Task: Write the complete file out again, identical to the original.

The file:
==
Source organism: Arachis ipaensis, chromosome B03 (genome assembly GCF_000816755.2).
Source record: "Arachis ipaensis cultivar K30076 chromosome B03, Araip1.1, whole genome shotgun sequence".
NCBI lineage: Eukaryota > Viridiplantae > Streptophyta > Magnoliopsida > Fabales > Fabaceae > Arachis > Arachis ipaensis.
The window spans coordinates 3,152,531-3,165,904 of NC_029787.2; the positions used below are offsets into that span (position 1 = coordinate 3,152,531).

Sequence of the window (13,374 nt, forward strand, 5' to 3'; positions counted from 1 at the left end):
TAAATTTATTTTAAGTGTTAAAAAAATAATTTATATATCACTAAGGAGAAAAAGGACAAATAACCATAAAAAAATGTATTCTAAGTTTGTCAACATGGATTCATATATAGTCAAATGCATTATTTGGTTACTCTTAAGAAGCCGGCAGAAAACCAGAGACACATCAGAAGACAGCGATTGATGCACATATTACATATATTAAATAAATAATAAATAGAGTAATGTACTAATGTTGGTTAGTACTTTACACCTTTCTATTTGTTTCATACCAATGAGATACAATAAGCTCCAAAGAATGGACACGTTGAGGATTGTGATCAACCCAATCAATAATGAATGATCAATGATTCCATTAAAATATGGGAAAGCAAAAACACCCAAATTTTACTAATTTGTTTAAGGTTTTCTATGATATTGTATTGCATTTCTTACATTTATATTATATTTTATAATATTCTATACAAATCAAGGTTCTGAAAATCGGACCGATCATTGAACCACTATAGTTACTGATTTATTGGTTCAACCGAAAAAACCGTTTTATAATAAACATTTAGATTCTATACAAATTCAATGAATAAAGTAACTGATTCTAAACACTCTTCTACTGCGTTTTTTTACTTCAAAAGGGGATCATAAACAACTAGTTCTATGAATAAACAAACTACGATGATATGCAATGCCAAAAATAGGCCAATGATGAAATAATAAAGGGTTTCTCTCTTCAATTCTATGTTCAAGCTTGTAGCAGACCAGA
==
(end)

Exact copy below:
Source organism: Arachis ipaensis, chromosome B03 (genome assembly GCF_000816755.2).
Source record: "Arachis ipaensis cultivar K30076 chromosome B03, Araip1.1, whole genome shotgun sequence".
NCBI lineage: Eukaryota > Viridiplantae > Streptophyta > Magnoliopsida > Fabales > Fabaceae > Arachis > Arachis ipaensis.
The window spans coordinates 3,152,531-3,165,904 of NC_029787.2; the positions used below are offsets into that span (position 1 = coordinate 3,152,531).

Sequence of the window (13,374 nt, forward strand, 5' to 3'; positions counted from 1 at the left end):
TAAATTTATTTTAAGTGTTAAAAAAATAATTTATATATCACTAAGGAGAAAAAGGACAAATAACCATAAAAAAATGTATTCTAAGTTTGTCAACATGGATTCATATATAGTCAAATGCATTATTTGGTTACTCTTAAGAAGCCGGCAGAAAACCAGAGACACATCAGAAGACAGCGATTGATGCACATATTACATATATTAAATAAATAATAAATAGAGTAATGTACTAATGTTGGTTAGTACTTTACACCTTTCTATTTGTTTCATACCAATGAGATACAATAAGCTCCAAAGAATGGACACGTTGAGGATTGTGATCAACCCAATCAATAATGAATGATCAATGATTCCATTAAAATATGGGAAAGCAAAAACACCCAAATTTTACTAATTTGTTTAAGGTTTTCTATGATATTGTATTGCATTTCTTACATTTATATTATATTTTATAATATTCTATACAAATCAAGGTTCTGAAAATCGGACCGATCATTGAACCACTATAGTTACTGATTTATTGGTTCAACCGAAAAAACCGTTTTATAATAAACATTTAGATTCTATACAAATTCAATGAATAAAGTAACTGATTCTAAACACTCTTCTACTGCGTTTTTTTACTTCAAAAGGGGATCATAAACAACTAGTTCTATGAATAAACAAACTACGATGATATGCAATGCCAAAAATAGGCCAATGATGAAATAATAAAGGGTTTCTCTCTTCAATTCTATGTTCAAGCTTGTAGCAGACCAGA